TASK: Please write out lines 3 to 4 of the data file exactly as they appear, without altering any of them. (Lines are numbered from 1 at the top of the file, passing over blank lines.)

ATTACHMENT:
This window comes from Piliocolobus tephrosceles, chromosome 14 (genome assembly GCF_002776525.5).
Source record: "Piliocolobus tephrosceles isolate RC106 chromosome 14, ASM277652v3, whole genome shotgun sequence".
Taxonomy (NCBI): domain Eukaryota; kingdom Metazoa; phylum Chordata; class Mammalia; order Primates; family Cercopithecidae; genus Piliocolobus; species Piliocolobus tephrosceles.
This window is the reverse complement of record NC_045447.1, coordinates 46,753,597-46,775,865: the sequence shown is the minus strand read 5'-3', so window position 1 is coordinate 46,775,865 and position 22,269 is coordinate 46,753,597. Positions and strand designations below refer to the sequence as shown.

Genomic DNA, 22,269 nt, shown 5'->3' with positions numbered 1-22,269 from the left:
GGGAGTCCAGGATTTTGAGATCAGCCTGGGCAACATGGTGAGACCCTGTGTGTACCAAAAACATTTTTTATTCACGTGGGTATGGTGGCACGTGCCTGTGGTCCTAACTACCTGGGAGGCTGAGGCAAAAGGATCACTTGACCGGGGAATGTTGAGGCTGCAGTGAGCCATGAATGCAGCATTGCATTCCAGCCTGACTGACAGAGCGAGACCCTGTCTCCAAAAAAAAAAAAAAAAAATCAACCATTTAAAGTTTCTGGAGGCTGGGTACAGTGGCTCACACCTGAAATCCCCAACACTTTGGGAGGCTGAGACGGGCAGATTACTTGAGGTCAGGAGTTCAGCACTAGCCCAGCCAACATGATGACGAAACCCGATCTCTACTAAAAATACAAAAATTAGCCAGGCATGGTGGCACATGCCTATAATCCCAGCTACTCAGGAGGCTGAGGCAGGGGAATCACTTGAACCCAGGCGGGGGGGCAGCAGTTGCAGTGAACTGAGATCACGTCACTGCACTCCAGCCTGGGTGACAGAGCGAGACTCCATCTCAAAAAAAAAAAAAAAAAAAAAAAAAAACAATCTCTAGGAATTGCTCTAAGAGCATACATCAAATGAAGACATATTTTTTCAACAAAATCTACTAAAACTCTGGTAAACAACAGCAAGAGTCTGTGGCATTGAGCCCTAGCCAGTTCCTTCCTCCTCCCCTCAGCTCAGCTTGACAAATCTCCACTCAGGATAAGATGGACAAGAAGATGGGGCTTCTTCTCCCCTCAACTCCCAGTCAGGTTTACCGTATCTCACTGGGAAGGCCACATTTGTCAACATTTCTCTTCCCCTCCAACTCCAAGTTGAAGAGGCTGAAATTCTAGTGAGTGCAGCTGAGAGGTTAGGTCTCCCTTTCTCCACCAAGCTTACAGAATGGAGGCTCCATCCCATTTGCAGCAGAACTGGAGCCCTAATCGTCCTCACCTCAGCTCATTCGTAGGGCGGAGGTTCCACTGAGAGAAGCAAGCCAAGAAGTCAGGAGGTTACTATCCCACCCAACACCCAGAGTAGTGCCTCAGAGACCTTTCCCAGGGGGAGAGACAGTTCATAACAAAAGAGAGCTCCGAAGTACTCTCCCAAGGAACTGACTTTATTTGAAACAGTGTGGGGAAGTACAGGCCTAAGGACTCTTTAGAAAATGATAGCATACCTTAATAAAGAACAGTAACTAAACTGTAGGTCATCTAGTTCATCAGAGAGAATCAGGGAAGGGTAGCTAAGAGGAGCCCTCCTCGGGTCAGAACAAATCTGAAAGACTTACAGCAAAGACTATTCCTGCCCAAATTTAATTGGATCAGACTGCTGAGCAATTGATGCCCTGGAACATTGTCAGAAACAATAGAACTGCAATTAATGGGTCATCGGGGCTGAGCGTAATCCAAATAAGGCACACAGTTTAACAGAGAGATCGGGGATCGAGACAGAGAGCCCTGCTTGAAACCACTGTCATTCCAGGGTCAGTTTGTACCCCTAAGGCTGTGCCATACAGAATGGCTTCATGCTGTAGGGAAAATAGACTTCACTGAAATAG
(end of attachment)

Taxonomy (NCBI): domain Eukaryota; kingdom Metazoa; phylum Chordata; class Mammalia; order Primates; family Cercopithecidae; genus Piliocolobus; species Piliocolobus tephrosceles.
This window is the reverse complement of record NC_045447.1, coordinates 46,753,597-46,775,865: the sequence shown is the minus strand read 5'-3', so window position 1 is coordinate 46,775,865 and position 22,269 is coordinate 46,753,597. Positions and strand designations below refer to the sequence as shown.